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Knoxville mom strives to teach daughter historically accurate lessons about Thanksgiving

"I think we do a discredit to our kids when we think that they can't grasp that things are complicated," Sara Hill said

KNOXVILLE, Tenn. — Thanksgiving is often viewed as a 'feel-good' holiday to take note of the things you're grateful for, but it's also riddled with controversy as inaccurate narratives and insensitive traditions remain part of the curriculum for many students. 

Sara Hill, a former second-grade teacher who's homeschooling her daughter during the pandemic, was overwhelmed by this when she started developing a lesson plan to do before the holidays. 

"Things like making a feathered head headdress or decorating a paper bag vest or even having a cutesy little play where they act out being Indians and pilgrims. I'm really pretty shocked about the level to which all of that is going on," Hill said. 

She wrote an article about her experience for Knoxville Moms; sharing indigenous resources she found online to help with her teaching and some of the knowledge she acquired throughout the process. 

"I think we do a discredit to our kids when we think that they can't grasp that things are complicated," Hill said, adding that her second-grader easily picked up on the lessons and would often correct her when she mistakenly used the term 'pilgrim' instead of 'English settlers' after learning that it was misleading.

Hill said she chose to make the historical lessons somber in tone but came up with a number of different fun, interactive activities that highlighted more modern-day Thanksgiving traditions.

"We made a couple of little mini pies and the kids got to taste and compare and contrast them. We did a thing where they decorated a turkey to look like something else because it was trying to escape the farmer who'd kill it for Thanksgiving. So, you can still do fun things like that but focus more on the present-day traditions for the crafts and leave the history as something that's,  you know, to be respected," Hill said.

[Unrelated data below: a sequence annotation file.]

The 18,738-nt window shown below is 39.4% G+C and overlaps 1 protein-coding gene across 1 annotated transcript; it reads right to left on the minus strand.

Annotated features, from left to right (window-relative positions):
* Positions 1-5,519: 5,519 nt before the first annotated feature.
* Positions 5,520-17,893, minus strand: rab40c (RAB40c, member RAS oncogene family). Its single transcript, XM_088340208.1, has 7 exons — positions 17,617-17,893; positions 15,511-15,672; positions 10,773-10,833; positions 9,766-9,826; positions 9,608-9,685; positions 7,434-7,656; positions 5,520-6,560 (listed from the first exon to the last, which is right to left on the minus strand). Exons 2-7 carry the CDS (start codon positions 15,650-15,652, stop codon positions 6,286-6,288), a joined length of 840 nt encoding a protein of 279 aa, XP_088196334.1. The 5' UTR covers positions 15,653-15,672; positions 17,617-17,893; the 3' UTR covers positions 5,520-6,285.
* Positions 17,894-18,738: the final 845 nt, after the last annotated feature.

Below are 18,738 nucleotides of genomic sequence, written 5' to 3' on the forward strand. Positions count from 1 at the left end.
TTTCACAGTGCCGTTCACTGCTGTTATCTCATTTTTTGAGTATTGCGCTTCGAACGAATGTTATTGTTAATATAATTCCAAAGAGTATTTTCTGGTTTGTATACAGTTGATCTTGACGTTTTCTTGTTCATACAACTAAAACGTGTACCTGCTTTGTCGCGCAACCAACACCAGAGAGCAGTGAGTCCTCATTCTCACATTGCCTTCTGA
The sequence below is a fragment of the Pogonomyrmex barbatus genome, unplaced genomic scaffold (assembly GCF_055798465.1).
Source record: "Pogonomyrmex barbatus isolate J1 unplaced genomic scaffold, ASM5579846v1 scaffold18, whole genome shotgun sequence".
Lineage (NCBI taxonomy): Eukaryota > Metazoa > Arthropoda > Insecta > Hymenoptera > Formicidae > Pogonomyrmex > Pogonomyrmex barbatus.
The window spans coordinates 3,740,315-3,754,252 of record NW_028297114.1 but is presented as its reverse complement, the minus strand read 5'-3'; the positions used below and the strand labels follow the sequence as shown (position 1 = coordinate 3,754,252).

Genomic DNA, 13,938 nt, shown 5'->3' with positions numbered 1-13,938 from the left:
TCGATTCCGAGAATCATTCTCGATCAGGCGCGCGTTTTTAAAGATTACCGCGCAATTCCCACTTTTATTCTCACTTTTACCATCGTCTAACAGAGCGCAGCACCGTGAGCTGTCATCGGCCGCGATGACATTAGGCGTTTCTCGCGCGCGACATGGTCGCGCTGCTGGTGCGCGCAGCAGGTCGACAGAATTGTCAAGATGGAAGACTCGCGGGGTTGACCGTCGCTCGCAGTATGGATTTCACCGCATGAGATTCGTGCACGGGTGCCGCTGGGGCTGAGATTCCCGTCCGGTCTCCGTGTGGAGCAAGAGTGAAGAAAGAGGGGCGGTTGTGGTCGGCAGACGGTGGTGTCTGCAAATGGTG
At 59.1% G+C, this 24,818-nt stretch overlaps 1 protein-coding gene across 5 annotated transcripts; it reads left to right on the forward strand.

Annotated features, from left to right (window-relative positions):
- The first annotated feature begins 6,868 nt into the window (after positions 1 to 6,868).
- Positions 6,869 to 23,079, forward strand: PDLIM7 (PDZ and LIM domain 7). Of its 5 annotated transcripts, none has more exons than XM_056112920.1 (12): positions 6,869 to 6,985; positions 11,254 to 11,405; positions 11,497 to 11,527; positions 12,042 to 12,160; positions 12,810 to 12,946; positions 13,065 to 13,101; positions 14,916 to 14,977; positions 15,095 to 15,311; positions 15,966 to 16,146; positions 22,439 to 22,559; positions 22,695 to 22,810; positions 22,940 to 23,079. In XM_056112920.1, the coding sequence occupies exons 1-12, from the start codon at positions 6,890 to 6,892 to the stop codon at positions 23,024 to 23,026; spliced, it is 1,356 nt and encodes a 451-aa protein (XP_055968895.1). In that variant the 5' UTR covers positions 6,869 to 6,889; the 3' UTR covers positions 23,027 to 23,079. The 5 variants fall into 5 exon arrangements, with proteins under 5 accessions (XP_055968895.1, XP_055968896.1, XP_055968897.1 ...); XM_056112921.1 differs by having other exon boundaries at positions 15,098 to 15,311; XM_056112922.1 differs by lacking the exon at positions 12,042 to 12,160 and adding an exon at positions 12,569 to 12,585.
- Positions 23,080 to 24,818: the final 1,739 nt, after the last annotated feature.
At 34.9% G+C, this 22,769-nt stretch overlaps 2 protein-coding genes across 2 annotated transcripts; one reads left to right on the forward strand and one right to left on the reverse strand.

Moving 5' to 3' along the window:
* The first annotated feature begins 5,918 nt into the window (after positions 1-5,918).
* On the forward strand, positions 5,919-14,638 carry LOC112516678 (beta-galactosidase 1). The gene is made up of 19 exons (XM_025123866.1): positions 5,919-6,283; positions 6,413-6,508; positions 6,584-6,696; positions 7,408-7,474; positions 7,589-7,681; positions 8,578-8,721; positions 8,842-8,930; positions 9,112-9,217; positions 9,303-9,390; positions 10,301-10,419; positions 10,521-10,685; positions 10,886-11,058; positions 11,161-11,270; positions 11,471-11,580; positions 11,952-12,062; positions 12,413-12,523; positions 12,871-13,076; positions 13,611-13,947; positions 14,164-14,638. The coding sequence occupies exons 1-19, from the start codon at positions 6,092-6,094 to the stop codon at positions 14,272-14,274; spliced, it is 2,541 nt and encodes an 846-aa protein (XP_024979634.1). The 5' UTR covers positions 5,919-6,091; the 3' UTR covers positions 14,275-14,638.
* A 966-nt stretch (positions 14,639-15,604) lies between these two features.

Amanda Funk, a member of the Citizen Potawatomi Nation and Executive Director of the Widoktadwen Center for Native Knowledge in Pennsylvania, said the most important thing parents can do is reintroduce Native American voices into the narrative. 

"Centering native people over this made-up narrative that's been retold to our children over the years, my children included, and I grew up that way. That tends to be the experience for a lot of us," Funk said, remembering a time when her daughter brought a decorated paper vest home from school. 

Funk recommends starting with sites like the Smithsonian's Native Knowledge 360. 

"There are lesson plans that are ready to go, and there are interactive exhibits for different grade levels, and there are a lot of different options for engaging children around these topics at every level," Funk said, emphasizing the importance of learning directly from indigenous sources. 

Funk said gratitude and gathering as a community are values that are important to her heritage and said those are great aspects of the holiday to focus on as a family. 

More resources:

Native Knowledge 360

Teaching Tolerance

Oklahoma City Schools, Native American Student Services